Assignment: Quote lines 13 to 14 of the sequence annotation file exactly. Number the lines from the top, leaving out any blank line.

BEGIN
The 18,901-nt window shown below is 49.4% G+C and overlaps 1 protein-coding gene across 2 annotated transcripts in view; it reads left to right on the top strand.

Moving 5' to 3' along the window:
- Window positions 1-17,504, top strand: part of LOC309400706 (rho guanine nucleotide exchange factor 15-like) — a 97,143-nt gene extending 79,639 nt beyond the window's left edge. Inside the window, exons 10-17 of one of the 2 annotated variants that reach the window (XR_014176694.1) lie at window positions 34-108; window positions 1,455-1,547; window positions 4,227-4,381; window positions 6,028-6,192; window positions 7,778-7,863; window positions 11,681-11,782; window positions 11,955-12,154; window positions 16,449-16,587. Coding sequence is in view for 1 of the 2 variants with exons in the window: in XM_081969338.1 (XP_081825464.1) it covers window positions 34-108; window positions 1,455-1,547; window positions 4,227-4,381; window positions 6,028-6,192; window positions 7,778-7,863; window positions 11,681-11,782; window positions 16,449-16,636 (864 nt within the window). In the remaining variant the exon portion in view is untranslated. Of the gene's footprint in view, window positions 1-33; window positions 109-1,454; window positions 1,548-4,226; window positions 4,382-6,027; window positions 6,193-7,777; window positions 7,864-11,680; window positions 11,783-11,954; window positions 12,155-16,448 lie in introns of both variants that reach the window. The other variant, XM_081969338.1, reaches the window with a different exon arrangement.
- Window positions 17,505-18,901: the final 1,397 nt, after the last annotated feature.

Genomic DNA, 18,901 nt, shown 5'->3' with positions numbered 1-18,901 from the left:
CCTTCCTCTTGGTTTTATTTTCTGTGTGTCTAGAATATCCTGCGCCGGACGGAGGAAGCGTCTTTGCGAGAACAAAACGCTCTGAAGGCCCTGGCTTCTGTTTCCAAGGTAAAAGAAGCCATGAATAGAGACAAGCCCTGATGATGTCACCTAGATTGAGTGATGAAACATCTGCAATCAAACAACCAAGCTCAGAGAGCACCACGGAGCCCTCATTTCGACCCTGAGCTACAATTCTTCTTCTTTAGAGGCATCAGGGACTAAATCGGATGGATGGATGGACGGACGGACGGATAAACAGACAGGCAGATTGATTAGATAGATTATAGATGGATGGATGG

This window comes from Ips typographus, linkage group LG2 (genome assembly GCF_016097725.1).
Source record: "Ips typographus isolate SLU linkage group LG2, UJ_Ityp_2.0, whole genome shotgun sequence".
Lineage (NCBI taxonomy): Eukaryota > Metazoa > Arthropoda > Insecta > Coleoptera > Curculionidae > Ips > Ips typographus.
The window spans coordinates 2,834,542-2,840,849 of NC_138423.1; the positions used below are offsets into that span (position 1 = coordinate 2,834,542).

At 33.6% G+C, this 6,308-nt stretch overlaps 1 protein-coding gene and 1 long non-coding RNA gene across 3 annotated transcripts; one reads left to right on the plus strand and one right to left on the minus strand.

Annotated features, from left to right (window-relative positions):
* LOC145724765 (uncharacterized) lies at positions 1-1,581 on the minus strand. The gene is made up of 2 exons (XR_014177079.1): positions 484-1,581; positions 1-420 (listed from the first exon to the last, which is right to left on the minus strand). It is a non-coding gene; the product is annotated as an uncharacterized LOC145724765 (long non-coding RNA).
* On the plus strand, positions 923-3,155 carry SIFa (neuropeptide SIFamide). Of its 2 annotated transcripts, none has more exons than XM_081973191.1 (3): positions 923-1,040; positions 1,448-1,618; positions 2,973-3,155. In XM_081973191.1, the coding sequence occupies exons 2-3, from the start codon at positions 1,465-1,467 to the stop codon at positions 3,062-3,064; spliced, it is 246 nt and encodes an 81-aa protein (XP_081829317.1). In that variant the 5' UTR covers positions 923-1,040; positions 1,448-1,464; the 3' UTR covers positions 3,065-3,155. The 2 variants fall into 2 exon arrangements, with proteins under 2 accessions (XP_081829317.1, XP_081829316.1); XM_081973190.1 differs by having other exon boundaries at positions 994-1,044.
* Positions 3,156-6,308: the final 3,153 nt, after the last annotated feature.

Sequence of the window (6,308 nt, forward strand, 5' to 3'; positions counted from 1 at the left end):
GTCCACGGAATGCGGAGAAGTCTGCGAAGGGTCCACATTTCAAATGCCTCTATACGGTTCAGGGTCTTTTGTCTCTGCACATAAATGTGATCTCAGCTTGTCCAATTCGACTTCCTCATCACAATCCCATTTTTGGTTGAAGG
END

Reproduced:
* LOC145724765 (uncharacterized) lies at positions 1-1,581 on the minus strand. The gene is made up of 2 exons (XR_014177079.1): positions 484-1,581; positions 1-420 (listed from the first exon to the last, which is right to left on the minus strand). It is a non-coding gene; the product is annotated as an uncharacterized LOC145724765 (long non-coding RNA).
* On the plus strand, positions 923-3,155 carry SIFa (neuropeptide SIFamide). Of its 2 annotated transcripts, none has more exons than XM_081973191.1 (3): positions 923-1,040; positions 1,448-1,618; positions 2,973-3,155. In XM_081973191.1, the coding sequence occupies exons 2-3, from the start codon at positions 1,465-1,467 to the stop codon at positions 3,062-3,064; spliced, it is 246 nt and encodes an 81-aa protein (XP_081829317.1). In that variant the 5' UTR covers positions 923-1,040; positions 1,448-1,464; the 3' UTR covers positions 3,065-3,155. The 2 variants fall into 2 exon arrangements, with proteins under 2 accessions (XP_081829317.1, XP_081829316.1); XM_081973190.1 differs by having other exon boundaries at positions 994-1,044.